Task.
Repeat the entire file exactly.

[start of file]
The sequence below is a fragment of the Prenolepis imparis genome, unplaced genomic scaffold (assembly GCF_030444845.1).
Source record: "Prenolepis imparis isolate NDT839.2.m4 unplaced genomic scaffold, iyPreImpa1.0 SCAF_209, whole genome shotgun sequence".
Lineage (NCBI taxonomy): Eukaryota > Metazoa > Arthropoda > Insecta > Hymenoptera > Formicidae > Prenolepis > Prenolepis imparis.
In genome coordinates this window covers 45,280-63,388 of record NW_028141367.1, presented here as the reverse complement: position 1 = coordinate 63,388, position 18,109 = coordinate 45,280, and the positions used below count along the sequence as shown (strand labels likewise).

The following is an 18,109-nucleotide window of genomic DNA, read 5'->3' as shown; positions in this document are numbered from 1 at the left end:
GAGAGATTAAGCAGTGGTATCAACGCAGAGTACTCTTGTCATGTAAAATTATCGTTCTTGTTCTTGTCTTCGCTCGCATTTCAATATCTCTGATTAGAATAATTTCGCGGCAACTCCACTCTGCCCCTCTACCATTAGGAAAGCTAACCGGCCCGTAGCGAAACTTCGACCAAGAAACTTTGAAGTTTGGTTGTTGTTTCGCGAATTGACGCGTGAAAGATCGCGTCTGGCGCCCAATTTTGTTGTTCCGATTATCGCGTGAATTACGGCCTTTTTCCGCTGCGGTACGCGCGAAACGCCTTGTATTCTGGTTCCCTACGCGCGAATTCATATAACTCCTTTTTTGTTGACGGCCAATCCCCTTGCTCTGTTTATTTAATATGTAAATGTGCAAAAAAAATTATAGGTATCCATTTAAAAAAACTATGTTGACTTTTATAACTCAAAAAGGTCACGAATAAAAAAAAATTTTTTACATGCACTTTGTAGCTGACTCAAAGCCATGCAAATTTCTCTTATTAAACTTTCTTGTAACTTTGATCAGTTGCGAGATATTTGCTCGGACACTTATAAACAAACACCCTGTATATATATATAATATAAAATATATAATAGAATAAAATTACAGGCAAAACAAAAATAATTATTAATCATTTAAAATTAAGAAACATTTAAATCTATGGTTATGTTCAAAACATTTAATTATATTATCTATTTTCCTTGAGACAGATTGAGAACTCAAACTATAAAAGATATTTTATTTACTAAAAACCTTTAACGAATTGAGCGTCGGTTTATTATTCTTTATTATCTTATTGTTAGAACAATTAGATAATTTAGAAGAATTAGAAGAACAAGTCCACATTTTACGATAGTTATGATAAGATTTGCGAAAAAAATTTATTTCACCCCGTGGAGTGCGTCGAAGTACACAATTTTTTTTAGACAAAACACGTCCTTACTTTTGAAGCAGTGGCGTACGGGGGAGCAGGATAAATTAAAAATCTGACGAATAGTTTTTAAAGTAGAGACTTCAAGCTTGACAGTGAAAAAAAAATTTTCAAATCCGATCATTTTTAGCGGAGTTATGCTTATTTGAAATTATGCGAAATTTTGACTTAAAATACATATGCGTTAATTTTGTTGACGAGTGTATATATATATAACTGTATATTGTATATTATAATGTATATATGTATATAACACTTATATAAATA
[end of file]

The sequence below is a fragment of the Prenolepis imparis genome, unplaced genomic scaffold (assembly GCF_030444845.1).
Source record: "Prenolepis imparis isolate NDT839.2.m4 unplaced genomic scaffold, iyPreImpa1.0 SCAF_209, whole genome shotgun sequence".
Lineage (NCBI taxonomy): Eukaryota > Metazoa > Arthropoda > Insecta > Hymenoptera > Formicidae > Prenolepis > Prenolepis imparis.
In genome coordinates this window covers 45,280-63,388 of record NW_028141367.1, presented here as the reverse complement: position 1 = coordinate 63,388, position 18,109 = coordinate 45,280, and the positions used below count along the sequence as shown (strand labels likewise).

The following is an 18,109-nucleotide window of genomic DNA, read 5'->3' as shown; positions in this document are numbered from 1 at the left end:
GAGAGATTAAGCAGTGGTATCAACGCAGAGTACTCTTGTCATGTAAAATTATCGTTCTTGTTCTTGTCTTCGCTCGCATTTCAATATCTCTGATTAGAATAATTTCGCGGCAACTCCACTCTGCCCCTCTACCATTAGGAAAGCTAACCGGCCCGTAGCGAAACTTCGACCAAGAAACTTTGAAGTTTGGTTGTTGTTTCGCGAATTGACGCGTGAAAGATCGCGTCTGGCGCCCAATTTTGTTGTTCCGATTATCGCGTGAATTACGGCCTTTTTCCGCTGCGGTACGCGCGAAACGCCTTGTATTCTGGTTCCCTACGCGCGAATTCATATAACTCCTTTTTTGTTGACGGCCAATCCCCTTGCTCTGTTTATTTAATATGTAAATGTGCAAAAAAAATTATAGGTATCCATTTAAAAAAACTATGTTGACTTTTATAACTCAAAAAGGTCACGAATAAAAAAAAATTTTTTACATGCACTTTGTAGCTGACTCAAAGCCATGCAAATTTCTCTTATTAAACTTTCTTGTAACTTTGATCAGTTGCGAGATATTTGCTCGGACACTTATAAACAAACACCCTGTATATATATATAATATAAAATATATAATAGAATAAAATTACAGGCAAAACAAAAATAATTATTAATCATTTAAAATTAAGAAACATTTAAATCTATGGTTATGTTCAAAACATTTAATTATATTATCTATTTTCCTTGAGACAGATTGAGAACTCAAACTATAAAAGATATTTTATTTACTAAAAACCTTTAACGAATTGAGCGTCGGTTTATTATTCTTTATTATCTTATTGTTAGAACAATTAGATAATTTAGAAGAATTAGAAGAACAAGTCCACATTTTACGATAGTTATGATAAGATTTGCGAAAAAAATTTATTTCACCCCGTGGAGTGCGTCGAAGTACACAATTTTTTTTAGACAAAACACGTCCTTACTTTTGAAGCAGTGGCGTACGGGGGAGCAGGATAAATTAAAAATCTGACGAATAGTTTTTAAAGTAGAGACTTCAAGCTTGACAGTGAAAAAAAAATTTTCAAATCCGATCATTTTTAGCGGAGTTATGCTTATTTGAAATTATGCGAAATTTTGACTTAAAATACATATGCGTTAATTTTGTTGACGAGTGTATATATATATAACTGTATATTGTATATTATAATGTATATATGTATATAACACTTATATAAATA